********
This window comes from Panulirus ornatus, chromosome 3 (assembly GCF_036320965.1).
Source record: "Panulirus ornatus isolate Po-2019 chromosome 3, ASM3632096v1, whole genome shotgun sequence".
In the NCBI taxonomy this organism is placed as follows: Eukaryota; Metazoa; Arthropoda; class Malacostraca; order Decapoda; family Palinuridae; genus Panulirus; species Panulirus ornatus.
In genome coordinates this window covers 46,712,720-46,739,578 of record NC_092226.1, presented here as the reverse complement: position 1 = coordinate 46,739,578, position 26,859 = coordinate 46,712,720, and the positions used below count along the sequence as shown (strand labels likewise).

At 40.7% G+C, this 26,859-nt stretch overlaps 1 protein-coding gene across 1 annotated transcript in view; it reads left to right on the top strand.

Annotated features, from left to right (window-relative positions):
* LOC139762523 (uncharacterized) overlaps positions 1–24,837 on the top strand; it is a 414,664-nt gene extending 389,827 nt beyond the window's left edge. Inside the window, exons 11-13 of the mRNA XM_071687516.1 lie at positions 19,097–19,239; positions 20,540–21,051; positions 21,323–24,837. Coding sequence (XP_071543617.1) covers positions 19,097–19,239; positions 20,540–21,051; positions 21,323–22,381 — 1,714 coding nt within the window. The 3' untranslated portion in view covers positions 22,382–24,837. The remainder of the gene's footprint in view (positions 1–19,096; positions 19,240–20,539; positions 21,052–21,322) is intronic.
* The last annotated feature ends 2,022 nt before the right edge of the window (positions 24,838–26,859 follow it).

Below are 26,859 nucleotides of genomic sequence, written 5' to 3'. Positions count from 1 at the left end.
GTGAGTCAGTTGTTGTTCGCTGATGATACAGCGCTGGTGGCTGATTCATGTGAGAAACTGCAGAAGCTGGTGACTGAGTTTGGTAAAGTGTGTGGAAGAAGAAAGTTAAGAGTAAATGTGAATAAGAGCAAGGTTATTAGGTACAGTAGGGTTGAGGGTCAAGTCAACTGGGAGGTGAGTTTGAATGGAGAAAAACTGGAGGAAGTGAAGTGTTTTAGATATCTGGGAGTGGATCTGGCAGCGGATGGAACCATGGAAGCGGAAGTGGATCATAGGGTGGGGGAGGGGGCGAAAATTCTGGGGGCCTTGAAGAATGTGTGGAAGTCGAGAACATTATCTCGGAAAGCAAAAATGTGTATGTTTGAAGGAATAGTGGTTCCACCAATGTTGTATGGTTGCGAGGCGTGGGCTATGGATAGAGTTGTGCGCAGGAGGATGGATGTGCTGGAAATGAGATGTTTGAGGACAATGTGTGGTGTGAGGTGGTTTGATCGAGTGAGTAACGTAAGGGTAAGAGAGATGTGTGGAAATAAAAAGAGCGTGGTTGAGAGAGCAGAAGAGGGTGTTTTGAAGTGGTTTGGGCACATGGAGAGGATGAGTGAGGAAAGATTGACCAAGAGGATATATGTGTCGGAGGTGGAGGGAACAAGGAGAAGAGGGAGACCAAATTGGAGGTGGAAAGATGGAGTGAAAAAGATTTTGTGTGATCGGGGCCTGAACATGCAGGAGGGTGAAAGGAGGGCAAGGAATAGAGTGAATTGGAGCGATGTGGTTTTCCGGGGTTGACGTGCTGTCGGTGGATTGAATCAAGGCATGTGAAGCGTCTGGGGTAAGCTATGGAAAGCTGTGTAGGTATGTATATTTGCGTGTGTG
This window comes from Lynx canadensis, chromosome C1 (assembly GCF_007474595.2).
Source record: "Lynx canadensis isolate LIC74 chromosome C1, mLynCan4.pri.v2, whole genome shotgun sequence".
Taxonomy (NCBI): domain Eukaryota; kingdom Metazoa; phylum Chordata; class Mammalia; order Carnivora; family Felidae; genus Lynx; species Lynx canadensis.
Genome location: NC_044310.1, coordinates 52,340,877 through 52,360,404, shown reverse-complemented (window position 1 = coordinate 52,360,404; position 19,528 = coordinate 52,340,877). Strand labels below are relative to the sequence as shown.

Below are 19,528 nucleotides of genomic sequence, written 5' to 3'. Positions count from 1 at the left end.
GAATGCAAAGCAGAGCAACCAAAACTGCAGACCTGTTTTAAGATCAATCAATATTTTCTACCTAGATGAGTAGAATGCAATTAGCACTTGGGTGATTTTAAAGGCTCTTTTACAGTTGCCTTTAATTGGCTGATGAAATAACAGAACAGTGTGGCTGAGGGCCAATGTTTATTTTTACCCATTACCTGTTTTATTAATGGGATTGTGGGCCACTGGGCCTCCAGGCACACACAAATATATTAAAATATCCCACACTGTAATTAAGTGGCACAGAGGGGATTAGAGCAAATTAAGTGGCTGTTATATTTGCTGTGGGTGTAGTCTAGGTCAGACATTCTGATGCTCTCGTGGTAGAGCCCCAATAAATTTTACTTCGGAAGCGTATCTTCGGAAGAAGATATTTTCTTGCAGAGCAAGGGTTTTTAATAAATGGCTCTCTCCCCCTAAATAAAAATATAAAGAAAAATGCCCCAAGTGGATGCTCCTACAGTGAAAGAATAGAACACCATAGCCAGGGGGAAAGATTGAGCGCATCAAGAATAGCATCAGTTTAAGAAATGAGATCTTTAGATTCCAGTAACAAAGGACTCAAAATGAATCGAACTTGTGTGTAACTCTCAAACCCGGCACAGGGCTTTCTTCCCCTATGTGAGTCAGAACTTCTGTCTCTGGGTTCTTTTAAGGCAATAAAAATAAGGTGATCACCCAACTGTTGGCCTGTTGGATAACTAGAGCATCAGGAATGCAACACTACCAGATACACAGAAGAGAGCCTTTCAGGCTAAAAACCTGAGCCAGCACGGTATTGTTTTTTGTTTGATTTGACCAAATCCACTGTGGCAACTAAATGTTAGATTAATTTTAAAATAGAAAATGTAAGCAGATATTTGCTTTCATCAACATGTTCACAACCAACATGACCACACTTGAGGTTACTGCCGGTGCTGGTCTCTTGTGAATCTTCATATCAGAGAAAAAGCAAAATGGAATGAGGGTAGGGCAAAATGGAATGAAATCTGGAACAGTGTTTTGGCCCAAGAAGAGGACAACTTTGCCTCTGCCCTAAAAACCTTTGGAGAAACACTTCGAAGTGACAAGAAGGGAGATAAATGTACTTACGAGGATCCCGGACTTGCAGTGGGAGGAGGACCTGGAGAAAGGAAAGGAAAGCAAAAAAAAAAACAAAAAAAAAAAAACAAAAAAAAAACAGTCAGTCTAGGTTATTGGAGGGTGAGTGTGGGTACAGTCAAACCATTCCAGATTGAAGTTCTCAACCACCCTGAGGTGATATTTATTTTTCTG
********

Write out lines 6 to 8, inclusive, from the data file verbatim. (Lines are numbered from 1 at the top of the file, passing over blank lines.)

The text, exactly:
Annotated features, from left to right (window-relative positions):
* LOC139762523 (uncharacterized) overlaps positions 1–24,837 on the top strand; it is a 414,664-nt gene extending 389,827 nt beyond the window's left edge. Inside the window, exons 11-13 of the mRNA XM_071687516.1 lie at positions 19,097–19,239; positions 20,540–21,051; positions 21,323–24,837. Coding sequence (XP_071543617.1) covers positions 19,097–19,239; positions 20,540–21,051; positions 21,323–22,381 — 1,714 coding nt within the window. The 3' untranslated portion in view covers positions 22,382–24,837. The remainder of the gene's footprint in view (positions 1–19,096; positions 19,240–20,539; positions 21,052–21,322) is intronic.
* The last annotated feature ends 2,022 nt before the right edge of the window (positions 24,838–26,859 follow it).